So, a new blogging template, a new start, a new set of things to worry about. The rantings and ravings will have plenty of life here.

Friday, April 13, 2007

Tot ziens!

OK, we're off. We had a great farewell dinner last night with Bill and Beth at a Korean restaurant -- it was just a few hundred yards from the flat that PJ and I first lived in when we moved to Amsterdam more than six years ago, but we had no idea it existed until yesterday. I'm sure there's a gag in there about Alanis Morrisette and irony but I'm exhausted and can't be bothered to find it. But I will post a pic of our meal.

We're in sunny Southampton for the weekend and will be up in Winchester on Monday. Not sure if Virgin Media will have us online by Monday evening -- can't wait to see how UK service compares with the Dutch lack thereof. I'm well aware that I will have lots to complain/blog about when we get home.

So, what will I miss? Cycling, yoga with Sandra and Leo, friends, the view of the canal from our living room, cycling, our gym, puppies in baskets, outdoor life, laughing at tourists looking miserable on tour boats in the rain, oud kaas, jong kaas, Sushi Me, De Via Portare, cycling ... but not smoking in restaurants. At all.

So long!

Thursday, April 12, 2007

You'll never eat lunch at this desk again

Off to buy my last office lunch today, and a trip to local supermarket Deen -- which has been "delighting" me with its vast and varied selection for the past 5 years, 9 months, and 13 days. (Actually, it has a great cheese buyer, so it's not all bad.) I purchased bread and old cheese, which I am eating as a sandwich accompanied by a class of milk, an homage to the traditional Dutch business lunch. From now on, it's home-made soups and salads, interspersed with the occasional expensive trip to M&S or Pret for sandwiches. Huzzah!


We've done it! The movers packed everything (including half a roll of kitchen towel and a filthy dishtowel) on Tuesday and we completed the sale of the apartment yesterday, proving that there really is one born every minute. We never got to meet our buyer. After Ajaxing my fingers to the bone to clean every cupboard and surface ready for the inspection, the buyer didn't turn up -- she was off in the mountains, ski-ing (I presume), and had delegated a cousin to sign all the paperwork at the notary's office. We didn't get off lightly though. Halfway through signing all the contracts, the notary told us that our buyer's money hadn't yet turned up in their accounts and that we might need to sign over power of attorney to complete the deal the following day -- but hey, we could always sue her if she defaulted. Double-yoo tee eff!? Much to our relief (and that of the two agents in the room), a file clerk poked her head around the door to say that the money had showed up, all was well, and we could head off to Wagamama's for a celebratory lunch.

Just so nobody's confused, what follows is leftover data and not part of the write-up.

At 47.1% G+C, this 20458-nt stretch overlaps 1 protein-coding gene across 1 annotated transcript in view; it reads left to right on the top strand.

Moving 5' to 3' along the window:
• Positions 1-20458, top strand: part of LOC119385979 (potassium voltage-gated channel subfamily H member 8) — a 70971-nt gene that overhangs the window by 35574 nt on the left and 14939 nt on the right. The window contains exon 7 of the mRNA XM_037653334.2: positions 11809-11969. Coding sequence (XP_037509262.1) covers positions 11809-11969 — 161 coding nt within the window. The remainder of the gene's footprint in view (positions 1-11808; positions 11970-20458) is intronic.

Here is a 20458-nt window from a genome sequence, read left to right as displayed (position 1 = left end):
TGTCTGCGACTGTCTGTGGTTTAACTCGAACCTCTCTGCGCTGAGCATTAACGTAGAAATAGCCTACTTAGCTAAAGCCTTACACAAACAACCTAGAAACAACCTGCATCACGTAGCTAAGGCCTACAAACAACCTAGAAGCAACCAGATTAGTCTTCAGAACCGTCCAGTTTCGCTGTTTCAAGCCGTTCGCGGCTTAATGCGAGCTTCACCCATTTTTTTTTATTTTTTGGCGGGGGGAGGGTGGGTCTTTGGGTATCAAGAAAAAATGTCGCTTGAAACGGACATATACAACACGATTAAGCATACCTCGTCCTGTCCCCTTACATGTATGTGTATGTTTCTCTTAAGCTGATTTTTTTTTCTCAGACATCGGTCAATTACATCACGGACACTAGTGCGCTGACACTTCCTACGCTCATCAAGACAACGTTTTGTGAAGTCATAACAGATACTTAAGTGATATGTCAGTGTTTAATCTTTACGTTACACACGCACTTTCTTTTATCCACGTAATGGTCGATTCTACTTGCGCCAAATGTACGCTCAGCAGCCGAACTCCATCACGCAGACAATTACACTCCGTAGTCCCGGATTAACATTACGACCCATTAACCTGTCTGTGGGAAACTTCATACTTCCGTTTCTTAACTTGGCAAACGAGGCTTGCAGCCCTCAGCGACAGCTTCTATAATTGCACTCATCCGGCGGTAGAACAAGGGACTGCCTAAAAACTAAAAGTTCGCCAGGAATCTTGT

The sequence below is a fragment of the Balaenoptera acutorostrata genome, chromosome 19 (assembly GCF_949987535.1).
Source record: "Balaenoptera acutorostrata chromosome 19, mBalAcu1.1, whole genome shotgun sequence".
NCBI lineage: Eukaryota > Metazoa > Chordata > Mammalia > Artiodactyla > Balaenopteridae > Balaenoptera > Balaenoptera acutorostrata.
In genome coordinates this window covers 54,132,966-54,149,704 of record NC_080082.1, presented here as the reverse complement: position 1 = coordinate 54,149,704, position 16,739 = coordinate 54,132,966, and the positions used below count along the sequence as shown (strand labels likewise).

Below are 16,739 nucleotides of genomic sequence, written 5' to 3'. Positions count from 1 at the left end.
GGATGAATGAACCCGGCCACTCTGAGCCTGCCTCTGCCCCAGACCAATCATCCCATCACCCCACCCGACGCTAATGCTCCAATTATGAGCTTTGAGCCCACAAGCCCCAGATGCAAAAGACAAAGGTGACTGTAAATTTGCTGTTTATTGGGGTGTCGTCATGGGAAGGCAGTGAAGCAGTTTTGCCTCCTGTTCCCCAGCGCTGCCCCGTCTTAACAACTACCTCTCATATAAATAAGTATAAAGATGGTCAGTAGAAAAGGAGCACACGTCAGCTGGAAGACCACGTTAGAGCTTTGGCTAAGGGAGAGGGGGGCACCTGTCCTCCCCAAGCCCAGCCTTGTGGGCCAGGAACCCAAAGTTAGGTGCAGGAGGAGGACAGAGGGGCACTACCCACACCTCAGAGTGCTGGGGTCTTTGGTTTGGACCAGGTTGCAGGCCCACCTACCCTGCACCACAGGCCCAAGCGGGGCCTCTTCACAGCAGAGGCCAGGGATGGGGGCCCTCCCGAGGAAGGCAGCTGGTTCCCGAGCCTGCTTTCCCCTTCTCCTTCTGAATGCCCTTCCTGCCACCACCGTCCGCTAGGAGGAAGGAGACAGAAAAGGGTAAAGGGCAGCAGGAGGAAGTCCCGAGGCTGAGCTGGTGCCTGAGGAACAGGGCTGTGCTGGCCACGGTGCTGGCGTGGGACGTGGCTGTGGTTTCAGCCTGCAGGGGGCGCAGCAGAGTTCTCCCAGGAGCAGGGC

We are now debt-free and (temporarily) homeless. The latter situation is being assuaged by our staying in the most FABULOUS apartment on the Herengracht, courtesy of an absent friend. This place is gorgeous, crammed full of those designer pieces that you see in Wallpaper*. I hardly dare touch anything -- I like being debt-free -- and have done little more in the kitchen than reheat pizza and make a salad, but it just like staying in the bestest boutique B&B. It's almost tempting to stay and asset squatting rights ...

Tuesday, April 10, 2007

De trop

I feel somewhat surplus to requirements at the moment. The movers are here, and Martin, Dennis, and Jimmy are doing a great job. Stuff is rapidly disappearing into boxes, massive dust bunnies are revealing themselves from where the bed used to be, and I can't do anything except get in the way. I headed off to the library earlier to return my last remaining books and hung around there but felt guilty that I was leaving PJ to do all the work. Except he wasn't. He was doing exactly what I'm doing now -- sitting by the window, enjoying the sunshine, and surfing.